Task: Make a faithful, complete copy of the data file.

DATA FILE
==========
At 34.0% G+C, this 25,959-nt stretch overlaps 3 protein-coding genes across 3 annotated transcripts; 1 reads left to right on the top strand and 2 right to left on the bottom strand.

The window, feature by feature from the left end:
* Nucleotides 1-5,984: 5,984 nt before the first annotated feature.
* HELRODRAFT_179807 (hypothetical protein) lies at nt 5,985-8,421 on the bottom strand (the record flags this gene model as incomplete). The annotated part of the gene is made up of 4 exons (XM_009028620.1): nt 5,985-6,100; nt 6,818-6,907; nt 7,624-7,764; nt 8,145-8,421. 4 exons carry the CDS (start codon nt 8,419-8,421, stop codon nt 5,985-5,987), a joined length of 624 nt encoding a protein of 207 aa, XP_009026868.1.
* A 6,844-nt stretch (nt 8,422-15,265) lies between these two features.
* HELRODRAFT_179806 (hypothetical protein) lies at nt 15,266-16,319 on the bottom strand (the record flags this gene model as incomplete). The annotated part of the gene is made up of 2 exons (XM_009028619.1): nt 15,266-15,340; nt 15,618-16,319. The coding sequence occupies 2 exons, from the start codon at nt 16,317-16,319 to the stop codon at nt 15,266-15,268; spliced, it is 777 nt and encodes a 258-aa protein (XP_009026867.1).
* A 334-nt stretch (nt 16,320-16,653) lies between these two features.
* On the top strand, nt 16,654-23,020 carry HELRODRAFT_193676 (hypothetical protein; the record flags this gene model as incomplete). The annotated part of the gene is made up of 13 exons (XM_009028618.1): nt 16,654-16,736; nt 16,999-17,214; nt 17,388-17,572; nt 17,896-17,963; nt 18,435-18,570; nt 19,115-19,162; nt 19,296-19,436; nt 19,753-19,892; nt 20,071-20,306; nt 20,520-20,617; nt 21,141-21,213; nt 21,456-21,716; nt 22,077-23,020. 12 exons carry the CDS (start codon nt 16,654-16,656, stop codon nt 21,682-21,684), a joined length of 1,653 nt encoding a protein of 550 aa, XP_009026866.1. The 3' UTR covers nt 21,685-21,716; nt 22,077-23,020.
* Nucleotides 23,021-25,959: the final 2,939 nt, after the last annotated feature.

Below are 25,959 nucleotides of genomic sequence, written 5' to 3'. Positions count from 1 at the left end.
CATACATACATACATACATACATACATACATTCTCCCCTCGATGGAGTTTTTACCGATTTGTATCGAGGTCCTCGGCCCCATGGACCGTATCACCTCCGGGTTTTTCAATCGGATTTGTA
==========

At 34.0% G+C, this 25,959-nt stretch overlaps 3 protein-coding genes across 3 annotated transcripts; 1 reads left to right on the top strand and 2 right to left on the bottom strand.

The window, feature by feature from the left end:
* Nucleotides 1-5,984: 5,984 nt before the first annotated feature.
* HELRODRAFT_179807 (hypothetical protein) lies at nt 5,985-8,421 on the bottom strand (the record flags this gene model as incomplete). The annotated part of the gene is made up of 4 exons (XM_009028620.1): nt 5,985-6,100; nt 6,818-6,907; nt 7,624-7,764; nt 8,145-8,421. 4 exons carry the CDS (start codon nt 8,419-8,421, stop codon nt 5,985-5,987), a joined length of 624 nt encoding a protein of 207 aa, XP_009026868.1.
* A 6,844-nt stretch (nt 8,422-15,265) lies between these two features.
* HELRODRAFT_179806 (hypothetical protein) lies at nt 15,266-16,319 on the bottom strand (the record flags this gene model as incomplete). The annotated part of the gene is made up of 2 exons (XM_009028619.1): nt 15,266-15,340; nt 15,618-16,319. The coding sequence occupies 2 exons, from the start codon at nt 16,317-16,319 to the stop codon at nt 15,266-15,268; spliced, it is 777 nt and encodes a 258-aa protein (XP_009026867.1).
* A 334-nt stretch (nt 16,320-16,653) lies between these two features.
* On the top strand, nt 16,654-23,020 carry HELRODRAFT_193676 (hypothetical protein; the record flags this gene model as incomplete). The annotated part of the gene is made up of 13 exons (XM_009028618.1): nt 16,654-16,736; nt 16,999-17,214; nt 17,388-17,572; nt 17,896-17,963; nt 18,435-18,570; nt 19,115-19,162; nt 19,296-19,436; nt 19,753-19,892; nt 20,071-20,306; nt 20,520-20,617; nt 21,141-21,213; nt 21,456-21,716; nt 22,077-23,020. 12 exons carry the CDS (start codon nt 16,654-16,656, stop codon nt 21,682-21,684), a joined length of 1,653 nt encoding a protein of 550 aa, XP_009026866.1. The 3' UTR covers nt 21,685-21,716; nt 22,077-23,020.
* Nucleotides 23,021-25,959: the final 2,939 nt, after the last annotated feature.

Below are 25,959 nucleotides of genomic sequence, written 5' to 3'. Positions count from 1 at the left end.
CATACATACATACATACATACATACATACATTCTCCCCTCGATGGAGTTTTTACCGATTTGTATCGAGGTCCTCGGCCCCATGGACCGTATCACCTCCGGGTTTTTCAATCGGATTTGTA